Rohr cites W. H. Auden:  We would rather be ruined than changed.  We would rather die in our dread than climb the cross of the present and let our illusions die.  (Rohr 65)  And on page 73 we find this from Matthew 16:25-26: Anyone who wants to save his life must lose it.  Anyone who loses her life will find it.  What gain is there if you win the whole world and lose your very self?  What can you offer in exchange for your one life?”

Jacob believed that his sons were going to Egypt to purchase food that would save the family.  He did not know that his lost son Joseph would be their savior.  Joseph’s brothers thought they were purchasing food to save their lives . . . they did not know that they would also redeem their souls.

Just when we believe that we have convinced everyone of the reality of our illusions . . . we are given the opportunity to leave our comfort zone and enter the second half of our lives.  We are blessed with the gift of seeing clearly that we are created to love honestly and suffer well.  We are created to take the second journey of our lives . . . the journey that promises far more than suffering . . . the further journey that brings us more reward than we can ever imagine.


Rohr, Richard. FALLING UPWARD: A SPIRITUALITY FOR THE TWO HALVES OF LIFE. San Francisco: Jossey-Bass, 2011. Print.

The painting above is housed at the UK National Gallery.  To see more detail, click on the image and follow the link.  A spy glass on the museum site will allow you to see detail by zeroing in.   You will also find a link to other scenes from the life of Joseph which may interest you. 

A re-post from August 16, 2011.

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Numbers 34The Lovely Paradox

Monday, September 3, 2018

We have tackled this theme before: The importance of knowing our appropriate limits.  We have reflected on the subtle ways in which vanity creeps into our lives, allowing us to believe that we do not need God or worse . . . that God does not exist at all.  We already know that if we are not prudent, humble and watchful, arrogance will make a stealthy entrance into our lives.  We preen a bit too much when we are complemented.  We allow ourselves to forget that it is God who creates us and fills us with the talents we so easily take for granted.  When we know our limits – and when we know God’s beneficence – we keep well away from the subtle snares of pride.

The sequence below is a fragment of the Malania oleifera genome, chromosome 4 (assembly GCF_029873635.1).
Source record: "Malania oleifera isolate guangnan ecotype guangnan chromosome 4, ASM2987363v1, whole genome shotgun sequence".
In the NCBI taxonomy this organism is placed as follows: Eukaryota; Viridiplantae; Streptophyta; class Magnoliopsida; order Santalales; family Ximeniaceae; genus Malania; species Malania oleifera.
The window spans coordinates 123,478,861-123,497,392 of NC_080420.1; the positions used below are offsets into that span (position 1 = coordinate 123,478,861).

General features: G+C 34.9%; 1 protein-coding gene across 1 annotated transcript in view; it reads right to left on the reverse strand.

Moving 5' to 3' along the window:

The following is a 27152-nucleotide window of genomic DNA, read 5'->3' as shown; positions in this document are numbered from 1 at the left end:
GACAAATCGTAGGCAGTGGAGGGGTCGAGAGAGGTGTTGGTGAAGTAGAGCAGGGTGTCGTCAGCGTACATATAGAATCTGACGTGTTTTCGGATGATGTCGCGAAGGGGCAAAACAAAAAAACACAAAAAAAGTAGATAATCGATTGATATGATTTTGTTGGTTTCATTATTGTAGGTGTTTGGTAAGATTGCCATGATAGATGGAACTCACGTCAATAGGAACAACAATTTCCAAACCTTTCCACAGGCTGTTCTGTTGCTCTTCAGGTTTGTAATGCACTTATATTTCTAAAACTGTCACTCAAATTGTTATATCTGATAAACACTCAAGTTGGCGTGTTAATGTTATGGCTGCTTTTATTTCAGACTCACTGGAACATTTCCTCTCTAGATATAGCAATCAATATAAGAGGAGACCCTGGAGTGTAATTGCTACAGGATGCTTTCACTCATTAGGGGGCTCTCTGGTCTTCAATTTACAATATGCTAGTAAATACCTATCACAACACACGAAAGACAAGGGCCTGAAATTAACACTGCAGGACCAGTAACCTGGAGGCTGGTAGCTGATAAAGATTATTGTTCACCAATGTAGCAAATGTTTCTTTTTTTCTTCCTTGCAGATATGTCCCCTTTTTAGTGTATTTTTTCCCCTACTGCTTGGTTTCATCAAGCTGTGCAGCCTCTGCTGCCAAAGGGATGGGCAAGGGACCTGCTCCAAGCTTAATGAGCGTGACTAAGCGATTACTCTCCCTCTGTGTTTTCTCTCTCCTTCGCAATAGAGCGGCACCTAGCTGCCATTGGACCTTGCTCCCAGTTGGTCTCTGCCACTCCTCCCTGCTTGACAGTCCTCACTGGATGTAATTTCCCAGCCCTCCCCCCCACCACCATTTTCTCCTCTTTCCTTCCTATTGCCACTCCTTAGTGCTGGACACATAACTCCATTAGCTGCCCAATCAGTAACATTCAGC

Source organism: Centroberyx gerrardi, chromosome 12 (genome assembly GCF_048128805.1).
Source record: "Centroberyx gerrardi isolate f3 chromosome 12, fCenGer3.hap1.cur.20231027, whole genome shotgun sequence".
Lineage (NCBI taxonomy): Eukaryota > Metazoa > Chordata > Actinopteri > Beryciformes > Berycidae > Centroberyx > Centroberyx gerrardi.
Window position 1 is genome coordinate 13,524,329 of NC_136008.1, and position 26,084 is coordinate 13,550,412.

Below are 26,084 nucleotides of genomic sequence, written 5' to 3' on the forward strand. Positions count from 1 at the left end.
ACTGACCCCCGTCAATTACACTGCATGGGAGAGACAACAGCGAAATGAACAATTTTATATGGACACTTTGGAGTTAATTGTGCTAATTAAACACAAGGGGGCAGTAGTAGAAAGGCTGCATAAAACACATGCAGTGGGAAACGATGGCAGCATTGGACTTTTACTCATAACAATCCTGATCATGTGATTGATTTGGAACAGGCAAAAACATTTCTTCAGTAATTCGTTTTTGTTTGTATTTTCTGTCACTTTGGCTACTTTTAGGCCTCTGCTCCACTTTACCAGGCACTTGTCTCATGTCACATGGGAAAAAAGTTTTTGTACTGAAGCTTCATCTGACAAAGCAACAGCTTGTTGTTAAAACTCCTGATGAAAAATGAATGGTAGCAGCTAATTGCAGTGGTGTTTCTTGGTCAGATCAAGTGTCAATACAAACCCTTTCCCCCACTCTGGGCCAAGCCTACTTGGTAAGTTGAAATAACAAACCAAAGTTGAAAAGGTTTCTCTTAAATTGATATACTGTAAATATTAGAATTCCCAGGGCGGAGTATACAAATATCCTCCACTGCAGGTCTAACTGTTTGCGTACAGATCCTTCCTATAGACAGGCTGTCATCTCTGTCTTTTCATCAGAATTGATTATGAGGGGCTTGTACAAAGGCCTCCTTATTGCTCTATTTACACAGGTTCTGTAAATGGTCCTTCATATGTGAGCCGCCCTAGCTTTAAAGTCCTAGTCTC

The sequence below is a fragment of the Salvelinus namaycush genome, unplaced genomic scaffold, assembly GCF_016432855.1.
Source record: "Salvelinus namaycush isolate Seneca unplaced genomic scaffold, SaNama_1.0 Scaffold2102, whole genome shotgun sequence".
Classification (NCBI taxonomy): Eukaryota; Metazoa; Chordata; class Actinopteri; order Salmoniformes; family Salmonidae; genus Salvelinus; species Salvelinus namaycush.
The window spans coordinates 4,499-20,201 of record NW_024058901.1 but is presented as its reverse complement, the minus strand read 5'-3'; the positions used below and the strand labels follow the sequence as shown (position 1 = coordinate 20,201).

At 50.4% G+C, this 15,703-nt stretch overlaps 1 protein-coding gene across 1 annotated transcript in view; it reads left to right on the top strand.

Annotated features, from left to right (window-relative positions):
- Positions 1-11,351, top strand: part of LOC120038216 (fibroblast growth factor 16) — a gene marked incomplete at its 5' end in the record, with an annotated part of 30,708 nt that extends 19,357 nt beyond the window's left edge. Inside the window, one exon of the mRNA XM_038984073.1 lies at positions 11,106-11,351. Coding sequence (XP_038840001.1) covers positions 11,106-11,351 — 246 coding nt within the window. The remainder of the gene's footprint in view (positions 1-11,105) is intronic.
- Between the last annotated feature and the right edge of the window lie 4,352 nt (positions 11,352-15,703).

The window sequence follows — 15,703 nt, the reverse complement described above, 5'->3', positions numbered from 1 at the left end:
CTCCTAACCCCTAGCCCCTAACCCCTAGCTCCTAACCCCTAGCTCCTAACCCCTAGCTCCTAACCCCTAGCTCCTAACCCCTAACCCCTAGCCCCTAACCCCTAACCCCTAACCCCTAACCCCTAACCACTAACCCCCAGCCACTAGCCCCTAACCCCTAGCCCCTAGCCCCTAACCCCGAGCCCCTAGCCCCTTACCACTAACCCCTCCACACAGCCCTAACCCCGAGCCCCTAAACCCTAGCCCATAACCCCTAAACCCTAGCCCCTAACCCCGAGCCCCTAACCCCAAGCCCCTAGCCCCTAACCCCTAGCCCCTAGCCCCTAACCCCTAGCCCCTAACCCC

We may puzzle a bit over why the Lord is so particular about dividing the tribes into designated territories, and if so then we will want to recall that the land from the Wadi of Egypt to the Great River Euphrates is part of God’s covenant promise to Abraham in Genesis 15:18.  The Lord understands that unless demarcations are made we humans will constantly squabble over control.  The Lord also knows that once we relinquish ourselves to God’s boundaries, we learn to rely on God rather than ourselves.   

We may object to this laying out of lines and the designation of supervisors.  We may believe that God does not really understand what it feels like to be in our shoes.  We may think that our burdens are too heavy, our challenges to great.  We may even think that God does not understand us, and in this we would be incorrect.

For the lovely paradox is this . . .

When we learn to rely on God alone for everything we are and do, we will find it easier to remain within the human limits that define us.

When we learn to thank God for all that we have and all that we are, we will find it easier to empty ourselves so that God might enter.

When we learn to ask God for help in everything we do, we will find it easier to overcome the obstacles in our path.

In doing all of this, we hand ourselves over to God.

In doing all of this, we find our own divinity . . . and this is the lovely paradox.

A re-post from Wednesday, August 3, 2011.


Image from: http://midwestpoet.wordpress.com/2008/07/03/stones/ 

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Job 40-41: God Runs the Universe

Sunday, August 26, 2018

We have accompanied Job as he questioned the wisdom of God’s plan and defended his innocence against his friends. We have entered into our own intimate dialogs with God as we thirst, complain, seek, defend and question. Today we spend a bit more time with these two chapters as we compare THE MESSAGE translation of these verses with other versions. Today we experience the full impact of the dialog Job has with God. Today we understand not the why or how, but the reality of the fact that God runs the universe.

Chapter 40: Verses 1-2: God then confronted Job directly:

“Now what do you have to say for yourself?
    Are you going to haul me, the Mighty One, into court and press charges?”

What charges do we press against God? What human acts do we blame on the LORD? What do we have to ask and to say?

Chapter 40: Verses 3-5: Job answered:

“I’m speechless, in awe—words fail me.
    I should never have opened my mouth!
I’ve talked too much, way too much.
    I’m ready to shut up and listen.”